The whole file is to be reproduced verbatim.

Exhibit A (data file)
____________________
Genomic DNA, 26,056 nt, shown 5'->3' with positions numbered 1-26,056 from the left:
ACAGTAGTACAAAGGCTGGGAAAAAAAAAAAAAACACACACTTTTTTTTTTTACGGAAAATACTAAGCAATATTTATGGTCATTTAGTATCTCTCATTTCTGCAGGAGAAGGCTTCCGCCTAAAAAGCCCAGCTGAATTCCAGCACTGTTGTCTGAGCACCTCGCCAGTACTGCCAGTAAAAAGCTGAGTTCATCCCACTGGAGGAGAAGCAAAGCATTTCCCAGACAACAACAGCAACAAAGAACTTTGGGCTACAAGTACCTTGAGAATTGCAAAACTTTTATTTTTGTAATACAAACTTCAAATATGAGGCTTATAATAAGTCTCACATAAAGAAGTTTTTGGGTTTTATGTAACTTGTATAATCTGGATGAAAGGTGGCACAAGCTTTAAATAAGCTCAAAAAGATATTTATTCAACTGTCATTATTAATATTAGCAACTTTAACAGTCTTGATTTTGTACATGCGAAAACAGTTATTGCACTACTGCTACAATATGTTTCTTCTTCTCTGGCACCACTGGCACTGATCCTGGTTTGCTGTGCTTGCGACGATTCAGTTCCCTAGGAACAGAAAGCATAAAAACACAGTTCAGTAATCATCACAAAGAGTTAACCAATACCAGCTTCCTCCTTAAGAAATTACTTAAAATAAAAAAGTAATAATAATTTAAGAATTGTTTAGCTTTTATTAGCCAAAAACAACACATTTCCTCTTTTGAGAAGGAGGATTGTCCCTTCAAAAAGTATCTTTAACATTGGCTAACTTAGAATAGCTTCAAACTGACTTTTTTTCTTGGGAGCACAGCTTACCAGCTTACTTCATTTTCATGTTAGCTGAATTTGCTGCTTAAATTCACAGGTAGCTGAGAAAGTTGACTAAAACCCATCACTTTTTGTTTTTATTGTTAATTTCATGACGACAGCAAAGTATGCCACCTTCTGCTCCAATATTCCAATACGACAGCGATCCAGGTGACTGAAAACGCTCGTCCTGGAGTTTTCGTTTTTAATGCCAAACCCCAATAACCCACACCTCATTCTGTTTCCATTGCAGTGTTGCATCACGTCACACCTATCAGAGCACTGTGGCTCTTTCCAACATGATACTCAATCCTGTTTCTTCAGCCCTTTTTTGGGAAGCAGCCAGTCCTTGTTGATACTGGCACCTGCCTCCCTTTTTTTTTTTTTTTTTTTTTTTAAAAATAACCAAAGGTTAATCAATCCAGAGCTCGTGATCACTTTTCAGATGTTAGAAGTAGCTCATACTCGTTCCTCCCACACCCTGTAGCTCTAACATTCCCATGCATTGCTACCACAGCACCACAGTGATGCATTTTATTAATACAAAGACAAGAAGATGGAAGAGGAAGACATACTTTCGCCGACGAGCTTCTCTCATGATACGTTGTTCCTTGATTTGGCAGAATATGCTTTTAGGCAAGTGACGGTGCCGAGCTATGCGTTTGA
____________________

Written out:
Genomic DNA, 26,056 nt, shown 5'->3' with positions numbered 1-26,056 from the left:
ACAGTAGTACAAAGGCTGGGAAAAAAAAAAAAAACACACACTTTTTTTTTTTACGGAAAATACTAAGCAATATTTATGGTCATTTAGTATCTCTCATTTCTGCAGGAGAAGGCTTCCGCCTAAAAAGCCCAGCTGAATTCCAGCACTGTTGTCTGAGCACCTCGCCAGTACTGCCAGTAAAAAGCTGAGTTCATCCCACTGGAGGAGAAGCAAAGCATTTCCCAGACAACAACAGCAACAAAGAACTTTGGGCTACAAGTACCTTGAGAATTGCAAAACTTTTATTTTTGTAATACAAACTTCAAATATGAGGCTTATAATAAGTCTCACATAAAGAAGTTTTTGGGTTTTATGTAACTTGTATAATCTGGATGAAAGGTGGCACAAGCTTTAAATAAGCTCAAAAAGATATTTATTCAACTGTCATTATTAATATTAGCAACTTTAACAGTCTTGATTTTGTACATGCGAAAACAGTTATTGCACTACTGCTACAATATGTTTCTTCTTCTCTGGCACCACTGGCACTGATCCTGGTTTGCTGTGCTTGCGACGATTCAGTTCCCTAGGAACAGAAAGCATAAAAACACAGTTCAGTAATCATCACAAAGAGTTAACCAATACCAGCTTCCTCCTTAAGAAATTACTTAAAATAAAAAAGTAATAATAATTTAAGAATTGTTTAGCTTTTATTAGCCAAAAACAACACATTTCCTCTTTTGAGAAGGAGGATTGTCCCTTCAAAAAGTATCTTTAACATTGGCTAACTTAGAATAGCTTCAAACTGACTTTTTTTCTTGGGAGCACAGCTTACCAGCTTACTTCATTTTCATGTTAGCTGAATTTGCTGCTTAAATTCACAGGTAGCTGAGAAAGTTGACTAAAACCCATCACTTTTTGTTTTTATTGTTAATTTCATGACGACAGCAAAGTATGCCACCTTCTGCTCCAATATTCCAATACGACAGCGATCCAGGTGACTGAAAACGCTCGTCCTGGAGTTTTCGTTTTTAATGCCAAACCCCAATAACCCACACCTCATTCTGTTTCCATTGCAGTGTTGCATCACGTCACACCTATCAGAGCACTGTGGCTCTTTCCAACATGATACTCAATCCTGTTTCTTCAGCCCTTTTTTGGGAAGCAGCCAGTCCTTGTTGATACTGGCACCTGCCTCCCTTTTTTTTTTTTTTTTTTTTTTTAAAAATAACCAAAGGTTAATCAATCCAGAGCTCGTGATCACTTTTCAGATGTTAGAAGTAGCTCATACTCGTTCCTCCCACACCCTGTAGCTCTAACATTCCCATGCATTGCTACCACAGCACCACAGTGATGCATTTTATTAATACAAAGACAAGAAGATGGAAGAGGAAGACATACTTTCGCCGACGAGCTTCTCTCATGATACGTTGTTCCTTGATTTGGCAGAATATGCTTTTAGGCAAGTGACGGTGCCGAGCTATGCGTTTGA